Foursquare vs. Gowalla – The SXSW Showdown that Wasn’t

Heading into SXSW Interactive this year, everyone was talking about an eminent showdown between the top two location-based social networking services: Gowalla and foursquare. Both companies released updates and enhancements just before the conference started; and, I’m sure both hoped they would take off with users like Twitter did after SXSW Interactive 2007.
Texas Showdown Saloon sign
I have been playing foursquare for a few months and feel a bit guilty for not supporting Austin’s home team Gowalla. It came about that way simply because foursquare is the first one I heard about. Several of my Twitter friends were tweeting their foursquare check-ins and it made sense to go where the people I was already connected to were going.

During SXSW, I tried like heck to win some of the special badges foursquare unveiled for the event, to no avail. But, I certainly didn’t make the shift that Jeff Pulver described in an e-mail that Misae “Minxymoggy” Richwoods shared on her blog this week:

“A community of twitter faithful shifted from sharing everything about everything on only twitter (and maybe Facebook) and changed their habits to rely on learning about what was happening and where things were happening by using foursquare and Gowalla instead.”

No, I was still relying very much on Twitter as my means of communicating with friends and finding out what was happening around the conference, as I mentioned in my post recapping a Core Conversation about Second Life.

My use of foursquare at SXSW was all about the badges (maybe trying to make up for not being a Girl Scout when I was little?); and, quite frankly, when I was unable to secure them after name-dropping, staying out late on a school night, making it to the early panels, and attending a SXSW Music show, the lily lost of bit of its gild.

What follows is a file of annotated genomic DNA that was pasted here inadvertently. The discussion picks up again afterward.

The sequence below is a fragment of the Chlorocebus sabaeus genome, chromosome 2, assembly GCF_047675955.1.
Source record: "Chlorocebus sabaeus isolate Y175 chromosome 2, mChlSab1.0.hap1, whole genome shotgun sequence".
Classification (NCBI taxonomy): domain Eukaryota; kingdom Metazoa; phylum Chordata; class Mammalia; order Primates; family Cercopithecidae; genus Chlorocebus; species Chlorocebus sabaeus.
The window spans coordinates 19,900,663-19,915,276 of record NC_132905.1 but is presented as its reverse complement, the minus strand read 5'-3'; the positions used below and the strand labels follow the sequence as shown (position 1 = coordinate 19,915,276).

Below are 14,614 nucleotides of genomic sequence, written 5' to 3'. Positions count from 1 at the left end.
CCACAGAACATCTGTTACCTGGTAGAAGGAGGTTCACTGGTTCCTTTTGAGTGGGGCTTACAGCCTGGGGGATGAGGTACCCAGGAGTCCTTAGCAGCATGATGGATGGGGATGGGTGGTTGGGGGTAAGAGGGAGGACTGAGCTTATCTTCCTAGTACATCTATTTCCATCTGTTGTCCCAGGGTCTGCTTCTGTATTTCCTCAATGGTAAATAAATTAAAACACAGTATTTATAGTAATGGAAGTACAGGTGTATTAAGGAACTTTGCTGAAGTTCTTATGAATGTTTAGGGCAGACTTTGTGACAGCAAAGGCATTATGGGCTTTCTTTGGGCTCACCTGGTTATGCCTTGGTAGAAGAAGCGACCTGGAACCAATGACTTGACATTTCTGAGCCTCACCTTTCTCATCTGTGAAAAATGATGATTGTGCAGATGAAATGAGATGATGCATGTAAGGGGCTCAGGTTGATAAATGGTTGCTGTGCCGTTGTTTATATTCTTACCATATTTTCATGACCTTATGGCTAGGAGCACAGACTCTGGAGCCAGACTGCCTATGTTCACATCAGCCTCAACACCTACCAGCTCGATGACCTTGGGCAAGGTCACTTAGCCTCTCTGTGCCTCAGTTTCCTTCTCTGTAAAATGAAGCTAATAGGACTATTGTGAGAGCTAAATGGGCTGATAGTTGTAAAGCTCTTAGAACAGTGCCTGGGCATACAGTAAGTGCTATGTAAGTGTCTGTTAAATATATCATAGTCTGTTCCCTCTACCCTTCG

Aside from throwing competing parties on the same day at the same time, I didn’t really see any showdown between foursquare and Gowalla, either. Nothing visible like the TV screens in the convention center showing Twitter feeds in years past, or anything like the Zappos takeover of what attendees wore when they handed out ponchos from their trade show booth on a rainy day one year. I don’t have bandwidth to be active in both services, so I wasn’t seeing Gowalla from the inside. That may be part of why I didn’t see any showdown.

The other reason may have been that as a 40-year-old mother, I’m not really their target demographic. I didn’t go to either company’s party, choosing instead to come home to my family that evening. And, I can go to all the places people were checking in at during SXSW any time I choose, unlike all the out-of-town visitors. But, let’s face it, I just don’t party like I used to. I’m not going to be the person Chase Straight describes when he notes “you know a night has been good when you look at your Twitter feed the next morning and see five or more check-ins.”

But, maybe there really wasn’t a showdown at all. Maybe as Jemima Kiss put it, “perhaps that just reflects how much the press and the crowd wanted to claim The New Twitter, etc. etc.” Headlines like “Hot Startups Battle To The Death Deep In The Heart Of Texas” are great fun to write.

And that fun didn’t seem to hurt anyone. Richard Whittaker pointed out in the Austin Chronicle, “neither Gowalla nor Foursquare delivered a killer blow this year, [but] both benefited from the national exposure.”

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